ToxicTrailers.com was launched after Hurricane Katrina in 2005 when the government spent more than $2 billion on FEMA trailers with high levels of formaldehyde that sickened thousands of people. The FEMA trailer tragedy exposed what is a widespread problem in RVs, mobile homes, modular buildings and even conventional buildings that use pressed wood products. Unfortunately, as we approach the tenth anniversary of Katrina, formaldehyde regulations are not being enforced in the U.S., and people's health is at risk. If you are having burning eyes, congestion, sore throat, coughing, breathing difficulties, frequent sinus infections or rashes, and difficulties concentrating, you may have a formaldehyde problem. For questions or to share your story, write firstname.lastname@example.org.
Thursday, January 30, 2014
Formaldehyde laced showers in W. Va.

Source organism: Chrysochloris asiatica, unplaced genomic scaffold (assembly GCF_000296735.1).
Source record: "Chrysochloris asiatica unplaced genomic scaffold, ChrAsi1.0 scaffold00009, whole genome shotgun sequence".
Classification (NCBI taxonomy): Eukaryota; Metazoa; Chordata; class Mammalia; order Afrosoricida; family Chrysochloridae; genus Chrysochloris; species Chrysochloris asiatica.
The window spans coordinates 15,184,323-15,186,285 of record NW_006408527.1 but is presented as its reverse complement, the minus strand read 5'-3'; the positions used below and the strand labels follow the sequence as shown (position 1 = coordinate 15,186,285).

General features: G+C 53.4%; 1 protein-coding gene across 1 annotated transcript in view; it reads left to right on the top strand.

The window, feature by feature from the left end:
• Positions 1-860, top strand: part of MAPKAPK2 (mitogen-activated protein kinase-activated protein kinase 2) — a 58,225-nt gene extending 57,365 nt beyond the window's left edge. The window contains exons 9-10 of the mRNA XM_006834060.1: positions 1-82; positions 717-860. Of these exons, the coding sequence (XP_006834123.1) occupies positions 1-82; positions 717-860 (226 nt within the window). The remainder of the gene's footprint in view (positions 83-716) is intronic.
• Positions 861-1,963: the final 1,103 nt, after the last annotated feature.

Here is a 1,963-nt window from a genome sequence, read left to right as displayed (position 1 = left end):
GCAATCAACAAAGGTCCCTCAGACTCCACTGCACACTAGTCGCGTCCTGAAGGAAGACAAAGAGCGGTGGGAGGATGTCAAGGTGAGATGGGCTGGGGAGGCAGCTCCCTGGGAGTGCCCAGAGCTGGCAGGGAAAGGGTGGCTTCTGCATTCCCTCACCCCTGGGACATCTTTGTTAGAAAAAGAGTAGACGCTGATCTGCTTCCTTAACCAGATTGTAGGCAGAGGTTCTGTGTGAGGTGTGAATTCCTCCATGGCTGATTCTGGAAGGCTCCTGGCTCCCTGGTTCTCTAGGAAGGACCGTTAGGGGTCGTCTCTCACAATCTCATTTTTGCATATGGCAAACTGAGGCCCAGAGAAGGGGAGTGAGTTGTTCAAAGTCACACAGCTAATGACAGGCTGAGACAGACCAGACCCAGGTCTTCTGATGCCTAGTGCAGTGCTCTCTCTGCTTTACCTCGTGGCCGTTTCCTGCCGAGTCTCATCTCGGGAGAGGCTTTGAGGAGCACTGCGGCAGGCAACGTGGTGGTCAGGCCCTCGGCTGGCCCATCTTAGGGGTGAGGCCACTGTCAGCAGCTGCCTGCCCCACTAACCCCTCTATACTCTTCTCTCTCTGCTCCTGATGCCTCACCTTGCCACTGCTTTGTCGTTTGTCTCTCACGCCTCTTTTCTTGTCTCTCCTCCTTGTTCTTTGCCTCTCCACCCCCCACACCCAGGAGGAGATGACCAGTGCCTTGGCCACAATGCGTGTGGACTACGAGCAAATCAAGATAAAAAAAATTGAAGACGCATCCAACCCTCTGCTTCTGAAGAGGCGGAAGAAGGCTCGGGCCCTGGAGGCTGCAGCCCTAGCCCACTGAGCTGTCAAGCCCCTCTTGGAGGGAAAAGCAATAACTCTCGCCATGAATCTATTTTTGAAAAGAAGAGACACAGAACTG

This will sound familiar to the people who lived in FEMA trailers. In West Va. where hundreds of thousands of people are being exposed to formaldehyde vapors while showering because of a chemical spill in the drinking water, the government says the water is safe for everyone except pregnant women. LA Times reports: "I can guarantee you that citizens in this valley are, at least in some instances, breathing formaldehyde,’’ Scott Simonton, a Marshall University environmental scientist and member of a state water quality board, told a legislative committee in Charleston on Wednesday. "It’s frightening, it’s really frightening," Simonton told the panel. He said he and his family are not drinking or cooking with the water, even though state and federal authorities have declared it safe for all uses. ...Formaldehyde is listed by the Environmental Protection Agency as a likely human carcinogen that has caused cancer in animals. The EPA says the colorless, pungent gas can cause burning sensations in the eyes and throat, nausea and breathing difficulties in exposure to elevated levels, defined as above 0.1 parts per million. It can also trigger several allergic reactions. ..."The problem is, we’re seeing it in water,’’ Simonton said in remarks first reported by the Charleston Gazette. "We don’t know what the concentration is in the air.’’ According to Simonton, methanol in the chemical that spilled into the water supply, 4-methylcyclohexanemethanol, or MCHM, can break down into formaldehyde. "This stuff is breaking down into formaldehyde in the shower or in the water system, and they’re inhaling it,’’ Simonton said of some of the 300,000 residents of nine West Virginia counties told not to use their tap water in the days after the spill. http://www.latimes.com/nation/nationnow/la-na-nn-west-va-chemical-spill-20140129,0,4877251.story#ixzz2ruhoyQHE